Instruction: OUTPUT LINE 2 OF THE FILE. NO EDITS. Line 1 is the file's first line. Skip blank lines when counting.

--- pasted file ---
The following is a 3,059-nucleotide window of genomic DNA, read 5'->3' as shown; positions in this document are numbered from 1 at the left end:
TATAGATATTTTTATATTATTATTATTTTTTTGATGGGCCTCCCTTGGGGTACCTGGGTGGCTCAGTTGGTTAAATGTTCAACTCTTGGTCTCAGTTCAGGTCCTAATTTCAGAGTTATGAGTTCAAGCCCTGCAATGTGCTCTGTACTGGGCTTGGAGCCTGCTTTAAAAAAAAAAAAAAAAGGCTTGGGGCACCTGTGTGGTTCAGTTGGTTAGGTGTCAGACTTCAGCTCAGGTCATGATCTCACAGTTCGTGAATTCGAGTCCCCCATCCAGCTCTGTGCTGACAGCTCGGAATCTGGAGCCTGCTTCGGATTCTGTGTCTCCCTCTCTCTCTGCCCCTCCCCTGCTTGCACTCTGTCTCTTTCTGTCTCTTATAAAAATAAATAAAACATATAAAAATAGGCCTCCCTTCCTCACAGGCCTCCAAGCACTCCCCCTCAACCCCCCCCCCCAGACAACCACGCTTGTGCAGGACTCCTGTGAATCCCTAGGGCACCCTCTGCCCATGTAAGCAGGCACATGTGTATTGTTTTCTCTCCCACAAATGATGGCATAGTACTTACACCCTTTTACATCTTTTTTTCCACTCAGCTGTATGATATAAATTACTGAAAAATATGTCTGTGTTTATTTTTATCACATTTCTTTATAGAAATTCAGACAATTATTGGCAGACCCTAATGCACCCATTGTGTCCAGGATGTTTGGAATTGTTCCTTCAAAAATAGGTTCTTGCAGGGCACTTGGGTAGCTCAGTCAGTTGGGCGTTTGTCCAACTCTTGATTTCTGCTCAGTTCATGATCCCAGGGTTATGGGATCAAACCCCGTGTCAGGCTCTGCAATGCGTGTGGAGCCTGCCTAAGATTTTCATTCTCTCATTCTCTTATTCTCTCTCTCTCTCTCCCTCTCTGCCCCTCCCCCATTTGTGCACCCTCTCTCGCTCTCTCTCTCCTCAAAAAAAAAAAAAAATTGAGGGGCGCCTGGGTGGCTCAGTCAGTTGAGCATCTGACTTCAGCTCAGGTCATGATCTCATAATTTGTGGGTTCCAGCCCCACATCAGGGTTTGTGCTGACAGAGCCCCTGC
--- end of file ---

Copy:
TATAGATATTTTTATATTATTATTATTTTTTTGATGGGCCTCCCTTGGGGTACCTGGGTGGCTCAGTTGGTTAAATGTTCAACTCTTGGTCTCAGTTCAGGTCCTAATTTCAGAGTTATGAGTTCAAGCCCTGCAATGTGCTCTGTACTGGGCTTGGAGCCTGCTTTAAAAAAAAAAAAAAAAGGCTTGGGGCACCTGTGTGGTTCAGTTGGTTAGGTGTCAGACTTCAGCTCAGGTCATGATCTCACAGTTCGTGAATTCGAGTCCCCCATCCAGCTCTGTGCTGACAGCTCGGAATCTGGAGCCTGCTTCGGATTCTGTGTCTCCCTCTCTCTCTGCCCCTCCCCTGCTTGCACTCTGTCTCTTTCTGTCTCTTATAAAAATAAATAAAACATATAAAAATAGGCCTCCCTTCCTCACAGGCCTCCAAGCACTCCCCCTCAACCCCCCCCCCCAGACAACCACGCTTGTGCAGGACTCCTGTGAATCCCTAGGGCACCCTCTGCCCATGTAAGCAGGCACATGTGTATTGTTTTCTCTCCCACAAATGATGGCATAGTACTTACACCCTTTTACATCTTTTTTTCCACTCAGCTGTATGATATAAATTACTGAAAAATATGTCTGTGTTTATTTTTATCACATTTCTTTATAGAAATTCAGACAATTATTGGCAGACCCTAATGCACCCATTGTGTCCAGGATGTTTGGAATTGTTCCTTCAAAAATAGGTTCTTGCAGGGCACTTGGGTAGCTCAGTCAGTTGGGCGTTTGTCCAACTCTTGATTTCTGCTCAGTTCATGATCCCAGGGTTATGGGATCAAACCCCGTGTCAGGCTCTGCAATGCGTGTGGAGCCTGCCTAAGATTTTCATTCTCTCATTCTCTTATTCTCTCTCTCTCTCTCCCTCTCTGCCCCTCCCCCATTTGTGCACCCTCTCTCGCTCTCTCTCTCCTCAAAAAAAAAAAAAAATTGAGGGGCGCCTGGGTGGCTCAGTCAGTTGAGCATCTGACTTCAGCTCAGGTCATGATCTCATAATTTGTGGGTTCCAGCCCCACATCAGGGTTTGTGCTGACAGAGCCCCTGC